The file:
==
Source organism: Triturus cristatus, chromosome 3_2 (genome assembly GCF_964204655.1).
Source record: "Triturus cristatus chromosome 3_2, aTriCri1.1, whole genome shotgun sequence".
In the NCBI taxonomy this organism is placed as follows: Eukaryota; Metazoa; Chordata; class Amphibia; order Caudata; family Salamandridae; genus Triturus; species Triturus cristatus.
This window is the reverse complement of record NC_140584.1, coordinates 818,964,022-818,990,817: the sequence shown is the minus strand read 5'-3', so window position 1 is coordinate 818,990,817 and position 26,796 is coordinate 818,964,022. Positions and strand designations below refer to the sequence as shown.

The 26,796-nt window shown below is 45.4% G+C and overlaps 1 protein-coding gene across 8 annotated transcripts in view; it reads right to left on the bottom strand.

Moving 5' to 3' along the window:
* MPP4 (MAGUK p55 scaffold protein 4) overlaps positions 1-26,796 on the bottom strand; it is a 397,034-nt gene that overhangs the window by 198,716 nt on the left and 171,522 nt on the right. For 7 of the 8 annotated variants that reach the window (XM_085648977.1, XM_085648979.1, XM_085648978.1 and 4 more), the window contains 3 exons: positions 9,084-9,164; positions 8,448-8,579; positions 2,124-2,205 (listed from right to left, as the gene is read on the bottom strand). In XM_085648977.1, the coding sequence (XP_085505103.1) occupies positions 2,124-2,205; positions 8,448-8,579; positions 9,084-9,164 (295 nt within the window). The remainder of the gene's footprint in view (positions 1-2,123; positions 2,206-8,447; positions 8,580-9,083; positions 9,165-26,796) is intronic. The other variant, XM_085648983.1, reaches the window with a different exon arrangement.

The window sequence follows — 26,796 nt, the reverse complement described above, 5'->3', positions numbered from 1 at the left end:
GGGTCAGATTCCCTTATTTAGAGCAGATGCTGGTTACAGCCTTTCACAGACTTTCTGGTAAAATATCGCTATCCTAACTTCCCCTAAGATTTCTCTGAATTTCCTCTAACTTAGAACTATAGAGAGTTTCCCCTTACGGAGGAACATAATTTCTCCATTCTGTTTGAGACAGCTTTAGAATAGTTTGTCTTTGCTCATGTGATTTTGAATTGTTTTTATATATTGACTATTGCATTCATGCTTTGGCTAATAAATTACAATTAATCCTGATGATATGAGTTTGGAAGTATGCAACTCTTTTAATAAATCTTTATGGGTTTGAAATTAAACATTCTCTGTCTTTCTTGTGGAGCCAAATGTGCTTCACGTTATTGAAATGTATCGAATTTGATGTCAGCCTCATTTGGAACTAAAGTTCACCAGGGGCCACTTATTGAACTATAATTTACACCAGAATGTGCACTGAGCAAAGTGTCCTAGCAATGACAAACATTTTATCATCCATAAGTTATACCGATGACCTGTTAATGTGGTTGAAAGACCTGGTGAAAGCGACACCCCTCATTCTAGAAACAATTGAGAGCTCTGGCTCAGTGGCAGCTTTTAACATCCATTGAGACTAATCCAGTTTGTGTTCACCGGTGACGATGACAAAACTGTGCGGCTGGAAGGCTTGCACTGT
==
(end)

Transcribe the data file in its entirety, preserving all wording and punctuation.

Source organism: Triturus cristatus, chromosome 3_2 (genome assembly GCF_964204655.1).
Source record: "Triturus cristatus chromosome 3_2, aTriCri1.1, whole genome shotgun sequence".
In the NCBI taxonomy this organism is placed as follows: Eukaryota; Metazoa; Chordata; class Amphibia; order Caudata; family Salamandridae; genus Triturus; species Triturus cristatus.
This window is the reverse complement of record NC_140584.1, coordinates 818,964,022-818,990,817: the sequence shown is the minus strand read 5'-3', so window position 1 is coordinate 818,990,817 and position 26,796 is coordinate 818,964,022. Positions and strand designations below refer to the sequence as shown.

The 26,796-nt window shown below is 45.4% G+C and overlaps 1 protein-coding gene across 8 annotated transcripts in view; it reads right to left on the bottom strand.

Moving 5' to 3' along the window:
* MPP4 (MAGUK p55 scaffold protein 4) overlaps positions 1-26,796 on the bottom strand; it is a 397,034-nt gene that overhangs the window by 198,716 nt on the left and 171,522 nt on the right. For 7 of the 8 annotated variants that reach the window (XM_085648977.1, XM_085648979.1, XM_085648978.1 and 4 more), the window contains 3 exons: positions 9,084-9,164; positions 8,448-8,579; positions 2,124-2,205 (listed from right to left, as the gene is read on the bottom strand). In XM_085648977.1, the coding sequence (XP_085505103.1) occupies positions 2,124-2,205; positions 8,448-8,579; positions 9,084-9,164 (295 nt within the window). The remainder of the gene's footprint in view (positions 1-2,123; positions 2,206-8,447; positions 8,580-9,083; positions 9,165-26,796) is intronic. The other variant, XM_085648983.1, reaches the window with a different exon arrangement.

The window sequence follows — 26,796 nt, the reverse complement described above, 5'->3', positions numbered from 1 at the left end:
GGGTCAGATTCCCTTATTTAGAGCAGATGCTGGTTACAGCCTTTCACAGACTTTCTGGTAAAATATCGCTATCCTAACTTCCCCTAAGATTTCTCTGAATTTCCTCTAACTTAGAACTATAGAGAGTTTCCCCTTACGGAGGAACATAATTTCTCCATTCTGTTTGAGACAGCTTTAGAATAGTTTGTCTTTGCTCATGTGATTTTGAATTGTTTTTATATATTGACTATTGCATTCATGCTTTGGCTAATAAATTACAATTAATCCTGATGATATGAGTTTGGAAGTATGCAACTCTTTTAATAAATCTTTATGGGTTTGAAATTAAACATTCTCTGTCTTTCTTGTGGAGCCAAATGTGCTTCACGTTATTGAAATGTATCGAATTTGATGTCAGCCTCATTTGGAACTAAAGTTCACCAGGGGCCACTTATTGAACTATAATTTACACCAGAATGTGCACTGAGCAAAGTGTCCTAGCAATGACAAACATTTTATCATCCATAAGTTATACCGATGACCTGTTAATGTGGTTGAAAGACCTGGTGAAAGCGACACCCCTCATTCTAGAAACAATTGAGAGCTCTGGCTCAGTGGCAGCTTTTAACATCCATTGAGACTAATCCAGTTTGTGTTCACCGGTGACGATGACAAAACTGTGCGGCTGGAAGGCTTGCACTGT